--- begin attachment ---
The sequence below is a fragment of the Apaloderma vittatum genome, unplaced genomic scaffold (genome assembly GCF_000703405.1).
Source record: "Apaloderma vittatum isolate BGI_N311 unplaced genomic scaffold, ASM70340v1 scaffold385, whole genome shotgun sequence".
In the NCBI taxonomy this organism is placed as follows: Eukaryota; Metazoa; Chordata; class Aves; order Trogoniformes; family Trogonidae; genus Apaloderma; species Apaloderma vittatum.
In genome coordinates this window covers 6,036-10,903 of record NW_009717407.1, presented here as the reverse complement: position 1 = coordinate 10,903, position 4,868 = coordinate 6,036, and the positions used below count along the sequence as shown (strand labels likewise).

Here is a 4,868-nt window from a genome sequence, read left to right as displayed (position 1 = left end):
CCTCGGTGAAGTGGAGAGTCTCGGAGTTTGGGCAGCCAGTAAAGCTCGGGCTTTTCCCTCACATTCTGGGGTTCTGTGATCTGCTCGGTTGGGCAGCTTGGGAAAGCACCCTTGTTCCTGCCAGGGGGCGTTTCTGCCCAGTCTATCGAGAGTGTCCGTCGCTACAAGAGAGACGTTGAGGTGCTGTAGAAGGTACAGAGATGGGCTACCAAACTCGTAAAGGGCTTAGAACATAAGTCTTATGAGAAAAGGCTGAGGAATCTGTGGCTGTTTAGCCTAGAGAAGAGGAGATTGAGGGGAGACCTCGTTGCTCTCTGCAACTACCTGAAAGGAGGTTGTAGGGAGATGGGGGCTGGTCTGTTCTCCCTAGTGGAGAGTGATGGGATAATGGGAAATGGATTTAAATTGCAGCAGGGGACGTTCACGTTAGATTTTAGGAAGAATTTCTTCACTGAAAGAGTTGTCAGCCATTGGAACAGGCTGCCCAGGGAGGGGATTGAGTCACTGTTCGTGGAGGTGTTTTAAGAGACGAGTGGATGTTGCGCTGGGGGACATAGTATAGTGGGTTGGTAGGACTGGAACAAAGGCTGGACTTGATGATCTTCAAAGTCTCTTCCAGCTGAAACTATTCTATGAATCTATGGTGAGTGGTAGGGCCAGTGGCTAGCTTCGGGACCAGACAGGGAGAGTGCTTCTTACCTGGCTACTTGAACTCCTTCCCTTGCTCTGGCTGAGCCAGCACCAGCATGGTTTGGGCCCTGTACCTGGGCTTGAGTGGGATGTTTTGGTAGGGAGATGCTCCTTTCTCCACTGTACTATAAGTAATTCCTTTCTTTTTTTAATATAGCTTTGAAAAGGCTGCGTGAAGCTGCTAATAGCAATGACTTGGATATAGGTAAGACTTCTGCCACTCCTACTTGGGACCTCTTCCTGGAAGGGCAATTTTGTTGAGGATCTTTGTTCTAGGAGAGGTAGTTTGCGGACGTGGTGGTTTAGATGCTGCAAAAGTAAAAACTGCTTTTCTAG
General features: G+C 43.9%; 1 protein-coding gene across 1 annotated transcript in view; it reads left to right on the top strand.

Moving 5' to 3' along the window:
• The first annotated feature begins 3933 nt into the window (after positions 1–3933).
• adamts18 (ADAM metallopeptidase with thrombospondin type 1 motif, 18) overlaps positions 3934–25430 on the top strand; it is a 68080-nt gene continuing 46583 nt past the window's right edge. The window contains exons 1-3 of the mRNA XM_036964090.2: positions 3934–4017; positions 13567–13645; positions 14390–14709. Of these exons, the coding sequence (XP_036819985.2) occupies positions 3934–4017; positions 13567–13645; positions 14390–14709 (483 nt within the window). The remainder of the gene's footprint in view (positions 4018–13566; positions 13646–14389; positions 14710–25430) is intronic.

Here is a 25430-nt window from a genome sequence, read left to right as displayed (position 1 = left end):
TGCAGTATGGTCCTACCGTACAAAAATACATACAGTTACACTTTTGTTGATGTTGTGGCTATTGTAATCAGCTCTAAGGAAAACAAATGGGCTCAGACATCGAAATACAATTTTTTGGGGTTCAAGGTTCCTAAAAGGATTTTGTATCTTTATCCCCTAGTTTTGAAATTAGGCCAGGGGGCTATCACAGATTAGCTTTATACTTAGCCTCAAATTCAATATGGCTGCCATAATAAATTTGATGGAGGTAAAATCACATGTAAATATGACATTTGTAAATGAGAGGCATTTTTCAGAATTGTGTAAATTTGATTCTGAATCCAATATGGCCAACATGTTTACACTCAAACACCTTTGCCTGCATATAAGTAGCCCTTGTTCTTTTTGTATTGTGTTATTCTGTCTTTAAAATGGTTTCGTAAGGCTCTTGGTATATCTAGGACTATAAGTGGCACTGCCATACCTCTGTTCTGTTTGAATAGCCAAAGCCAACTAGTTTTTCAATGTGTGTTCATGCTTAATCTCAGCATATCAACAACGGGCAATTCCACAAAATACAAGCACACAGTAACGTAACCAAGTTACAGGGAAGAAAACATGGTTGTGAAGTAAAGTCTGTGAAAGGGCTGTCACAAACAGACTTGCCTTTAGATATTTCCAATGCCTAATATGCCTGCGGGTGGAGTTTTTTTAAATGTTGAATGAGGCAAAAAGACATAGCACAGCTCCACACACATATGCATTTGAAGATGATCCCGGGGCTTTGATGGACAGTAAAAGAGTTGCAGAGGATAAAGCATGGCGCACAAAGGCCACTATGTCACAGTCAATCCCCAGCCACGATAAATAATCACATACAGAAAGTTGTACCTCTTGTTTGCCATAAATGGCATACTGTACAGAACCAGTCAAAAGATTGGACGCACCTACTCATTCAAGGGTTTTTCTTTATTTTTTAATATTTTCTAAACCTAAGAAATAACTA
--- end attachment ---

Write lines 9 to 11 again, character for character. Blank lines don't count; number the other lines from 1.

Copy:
• The first annotated feature begins 3933 nt into the window (after positions 1–3933).
• adamts18 (ADAM metallopeptidase with thrombospondin type 1 motif, 18) overlaps positions 3934–25430 on the top strand; it is a 68080-nt gene continuing 46583 nt past the window's right edge. The window contains exons 1-3 of the mRNA XM_036964090.2: positions 3934–4017; positions 13567–13645; positions 14390–14709. Of these exons, the coding sequence (XP_036819985.2) occupies positions 3934–4017; positions 13567–13645; positions 14390–14709 (483 nt within the window). The remainder of the gene's footprint in view (positions 4018–13566; positions 13646–14389; positions 14710–25430) is intronic.

Here is a 25430-nt window from a genome sequence, read left to right as displayed (position 1 = left end):